Textbook: The Multiwavelength Atlas of Galaxies, by Glen Mackie

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Messier 51, NGC5194 the Whirlpool galaxy in X-rays (purple), Ultraviolet (blue), Optical (green) and Infrared (red). Companion galaxy NGC5195 is also shown to the north. Credit: X-ray: NASA/CXC/Wesleyan U./R. Kilgard et al.; UV: NASA/JPL-Caltech; Optical: NASA/ESA/S. Beckwith, Hubble Heritage Team (STScI/AURA); IR: NASA/JPL-Caltech/ U. of Az./R. Kennicutt.

Since the radio signature of our own Milky Way was detected in 1931, galaxies have been observed from ultra-high energy gamma rays to long wavelength radio waves, providing fundamental insights into their formation, evolution and structural components. Unveiling the secrets of some of the best-observed galaxies, this atlas contains over 250 full-color images spanning the whole electromagnetic spectrum. The accompanying text explains why we see the component stars, gas and dust through different radiation processes, and describes the telescopes and instruments used. This atlas is a valuable reference resource on galaxies for students seeking an overview of multiwavelength observations and what they tell us, and researchers needing detailed summaries of individual galaxies.

Published by Cambridge University Press

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"This volume will be a nice addition to any reference library, as well as to the personal bookshelves of researchers and graduate students. Its purpose is to illustrate the full breadth of properties seen in galaxies at high resolution, using the latest data in all wavebands. This it does admirably. Mackie (Swinburne Univ. of Technology, Australia) makes use of a restricted, "atlas sample" of 34 galaxies chosen from every class. The author selected these objects for both their proximity to Earth and the amount of data available. The data are of the best quality and the breadth of properties illustrated is tremendous. One could quibble with a few choices; in particular, none of the elliptical galaxies used are of the "nonactive" variety, and the dwarf classes are not fully sampled. However, these are minor issues, especially given the quality of the work and the usefulness of the images in this book. Summing Up: Recommended. Graduate students and above."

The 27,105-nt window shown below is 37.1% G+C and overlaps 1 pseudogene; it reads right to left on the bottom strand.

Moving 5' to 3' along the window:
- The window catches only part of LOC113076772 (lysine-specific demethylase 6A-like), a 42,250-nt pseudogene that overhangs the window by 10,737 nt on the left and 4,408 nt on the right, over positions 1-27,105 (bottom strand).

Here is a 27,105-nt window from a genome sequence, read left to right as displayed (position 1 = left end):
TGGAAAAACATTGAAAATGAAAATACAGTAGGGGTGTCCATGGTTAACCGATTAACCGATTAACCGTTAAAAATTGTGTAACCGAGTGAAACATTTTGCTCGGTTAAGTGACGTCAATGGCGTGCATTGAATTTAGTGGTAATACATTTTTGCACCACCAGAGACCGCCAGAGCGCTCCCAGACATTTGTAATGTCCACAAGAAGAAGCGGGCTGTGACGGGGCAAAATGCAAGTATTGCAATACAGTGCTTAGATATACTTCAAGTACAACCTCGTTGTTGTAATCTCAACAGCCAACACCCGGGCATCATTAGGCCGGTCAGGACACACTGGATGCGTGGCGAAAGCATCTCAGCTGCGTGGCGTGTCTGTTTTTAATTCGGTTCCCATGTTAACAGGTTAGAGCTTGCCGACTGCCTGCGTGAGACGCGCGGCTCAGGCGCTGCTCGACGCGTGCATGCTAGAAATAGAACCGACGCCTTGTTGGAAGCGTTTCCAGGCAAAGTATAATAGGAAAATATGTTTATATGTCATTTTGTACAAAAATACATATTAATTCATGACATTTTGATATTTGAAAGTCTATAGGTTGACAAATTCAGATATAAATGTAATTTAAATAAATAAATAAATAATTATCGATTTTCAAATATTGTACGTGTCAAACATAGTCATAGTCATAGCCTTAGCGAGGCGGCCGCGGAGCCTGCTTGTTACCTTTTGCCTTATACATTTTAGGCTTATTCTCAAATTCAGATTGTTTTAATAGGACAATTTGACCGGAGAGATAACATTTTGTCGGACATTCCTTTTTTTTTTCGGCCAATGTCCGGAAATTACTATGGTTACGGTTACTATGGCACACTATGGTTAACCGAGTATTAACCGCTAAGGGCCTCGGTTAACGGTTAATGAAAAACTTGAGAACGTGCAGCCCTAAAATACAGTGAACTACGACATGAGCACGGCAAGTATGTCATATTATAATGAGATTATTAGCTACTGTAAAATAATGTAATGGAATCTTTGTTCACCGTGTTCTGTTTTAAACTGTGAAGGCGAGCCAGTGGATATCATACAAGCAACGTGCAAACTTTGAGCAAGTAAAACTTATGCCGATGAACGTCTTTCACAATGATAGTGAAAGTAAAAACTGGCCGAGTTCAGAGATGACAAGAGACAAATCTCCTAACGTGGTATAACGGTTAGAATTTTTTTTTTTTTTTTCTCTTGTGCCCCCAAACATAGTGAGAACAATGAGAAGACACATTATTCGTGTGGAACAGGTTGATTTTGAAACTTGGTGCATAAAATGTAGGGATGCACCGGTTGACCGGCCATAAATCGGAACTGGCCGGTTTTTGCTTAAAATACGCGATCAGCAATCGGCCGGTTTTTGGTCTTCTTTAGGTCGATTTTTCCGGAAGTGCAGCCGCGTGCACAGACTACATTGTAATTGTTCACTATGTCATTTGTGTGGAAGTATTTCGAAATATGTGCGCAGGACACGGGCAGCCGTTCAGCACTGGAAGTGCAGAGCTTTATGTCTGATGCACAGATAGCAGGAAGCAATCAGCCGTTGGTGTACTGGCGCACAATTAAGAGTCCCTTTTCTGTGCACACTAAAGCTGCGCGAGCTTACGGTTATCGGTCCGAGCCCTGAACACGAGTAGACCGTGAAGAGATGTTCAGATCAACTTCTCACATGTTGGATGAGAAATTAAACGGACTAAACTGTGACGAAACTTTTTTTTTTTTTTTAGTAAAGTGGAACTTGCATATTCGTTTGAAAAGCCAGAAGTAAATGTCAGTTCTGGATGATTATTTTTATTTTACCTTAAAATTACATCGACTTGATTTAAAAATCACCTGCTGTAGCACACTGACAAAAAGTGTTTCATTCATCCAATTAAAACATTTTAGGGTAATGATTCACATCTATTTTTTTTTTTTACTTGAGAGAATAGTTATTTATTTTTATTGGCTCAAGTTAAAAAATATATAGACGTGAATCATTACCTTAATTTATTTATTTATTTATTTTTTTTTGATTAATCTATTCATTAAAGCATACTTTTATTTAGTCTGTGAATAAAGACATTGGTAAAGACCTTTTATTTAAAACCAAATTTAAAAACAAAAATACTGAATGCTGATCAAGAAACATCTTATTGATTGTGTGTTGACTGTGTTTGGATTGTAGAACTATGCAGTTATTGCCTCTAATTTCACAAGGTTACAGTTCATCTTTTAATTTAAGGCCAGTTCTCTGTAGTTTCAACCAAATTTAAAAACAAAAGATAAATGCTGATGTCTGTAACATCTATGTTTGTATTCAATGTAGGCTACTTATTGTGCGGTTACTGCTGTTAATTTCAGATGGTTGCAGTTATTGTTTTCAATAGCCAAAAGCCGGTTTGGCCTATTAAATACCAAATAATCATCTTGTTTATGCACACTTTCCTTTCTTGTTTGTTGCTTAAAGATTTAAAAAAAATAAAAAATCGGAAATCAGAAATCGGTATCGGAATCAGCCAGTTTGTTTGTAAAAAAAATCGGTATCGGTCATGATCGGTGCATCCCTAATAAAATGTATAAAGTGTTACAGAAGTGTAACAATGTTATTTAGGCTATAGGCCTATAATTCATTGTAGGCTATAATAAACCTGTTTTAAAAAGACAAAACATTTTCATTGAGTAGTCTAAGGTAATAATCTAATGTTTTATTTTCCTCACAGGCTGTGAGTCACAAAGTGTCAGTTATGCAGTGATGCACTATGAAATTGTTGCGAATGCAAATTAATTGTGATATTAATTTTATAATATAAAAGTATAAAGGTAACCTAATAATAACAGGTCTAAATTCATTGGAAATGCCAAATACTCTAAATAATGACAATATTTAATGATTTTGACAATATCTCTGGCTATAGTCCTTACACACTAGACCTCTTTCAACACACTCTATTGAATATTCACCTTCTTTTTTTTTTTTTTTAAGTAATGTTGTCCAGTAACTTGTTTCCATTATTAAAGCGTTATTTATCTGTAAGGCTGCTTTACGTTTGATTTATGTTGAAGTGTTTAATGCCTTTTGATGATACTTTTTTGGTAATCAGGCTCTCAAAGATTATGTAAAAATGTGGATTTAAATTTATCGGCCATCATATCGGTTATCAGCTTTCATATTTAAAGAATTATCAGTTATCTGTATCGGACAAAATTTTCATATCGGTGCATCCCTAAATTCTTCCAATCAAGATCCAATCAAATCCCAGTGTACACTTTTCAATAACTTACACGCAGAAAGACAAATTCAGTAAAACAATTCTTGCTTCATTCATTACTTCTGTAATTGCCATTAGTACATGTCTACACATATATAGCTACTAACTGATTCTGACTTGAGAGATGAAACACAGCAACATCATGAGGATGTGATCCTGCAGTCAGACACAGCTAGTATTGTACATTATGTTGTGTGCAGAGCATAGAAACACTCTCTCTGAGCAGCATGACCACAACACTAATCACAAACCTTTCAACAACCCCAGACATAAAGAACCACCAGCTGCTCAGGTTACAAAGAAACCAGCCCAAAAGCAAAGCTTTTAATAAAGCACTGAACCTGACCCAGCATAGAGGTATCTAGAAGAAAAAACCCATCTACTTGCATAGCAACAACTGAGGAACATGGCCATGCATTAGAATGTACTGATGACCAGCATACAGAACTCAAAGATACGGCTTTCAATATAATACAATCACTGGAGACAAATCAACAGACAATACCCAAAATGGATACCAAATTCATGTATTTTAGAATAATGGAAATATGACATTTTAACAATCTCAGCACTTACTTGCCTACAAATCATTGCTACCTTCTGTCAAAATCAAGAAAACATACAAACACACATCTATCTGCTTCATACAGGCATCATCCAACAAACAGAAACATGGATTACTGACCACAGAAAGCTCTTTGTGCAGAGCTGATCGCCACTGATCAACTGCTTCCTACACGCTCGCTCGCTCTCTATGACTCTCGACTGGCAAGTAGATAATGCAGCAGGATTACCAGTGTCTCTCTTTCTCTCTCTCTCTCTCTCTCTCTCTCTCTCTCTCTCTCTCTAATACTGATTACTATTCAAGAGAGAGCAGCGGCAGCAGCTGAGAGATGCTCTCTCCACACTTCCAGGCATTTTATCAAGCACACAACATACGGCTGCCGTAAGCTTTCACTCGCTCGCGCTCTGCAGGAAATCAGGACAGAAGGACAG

E. S. Perlman, Florida Institute of Technology (from https://library.villanova.edu/Find/Record/1280756/Reviews)

"In this excellent atlas, Glen Mackie of Swinburne University of Technology, Melbourne, has collected images of familiar and less familiar galaxies at various wavelengths and comparable scales, showing how key features of galactic form and evolution are picked out in cool dust, hot gas and spectral emission, to name but a few."

Astronomy and Geophysics, (2011), 52(2): 2.37

Also available from:
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To see the complete list of galaxies in MAG please click here.

Samples/Excerpts from MAG:

Preface and Acknowledgements

Part 1 - Galaxies

Part 2 - Observing the Electromagnetic Spectrum

Part 3 - A View from the Inside: The Galaxy

Part 4 - The Atlas

Reprinted with permission from Cambridge University Press we provide an excerpt of chapter 2 "Observing the Electromagnetic Spectrum" that includes material that became Appendix A in the published text. This chapter describes the various origins of radiation emitted by galaxies and presents some important galaxy research topics.

Sample slide sets from MAG NGC 300 (Normal) * NGC 4676 (Interacting) * NGC 1316 (Merging) * NGC 5236/Messier 83 (Starburst) * NGC 3031/Messier 81 (Active)

For the book's entire table of contents, please click here.

See also the excellent web site Multiwavelength Milky Way for the latest multiwavelength images of our Galaxy.

Web contents last updated 11/11/11 - GM (gmackie at swin.edu.au)

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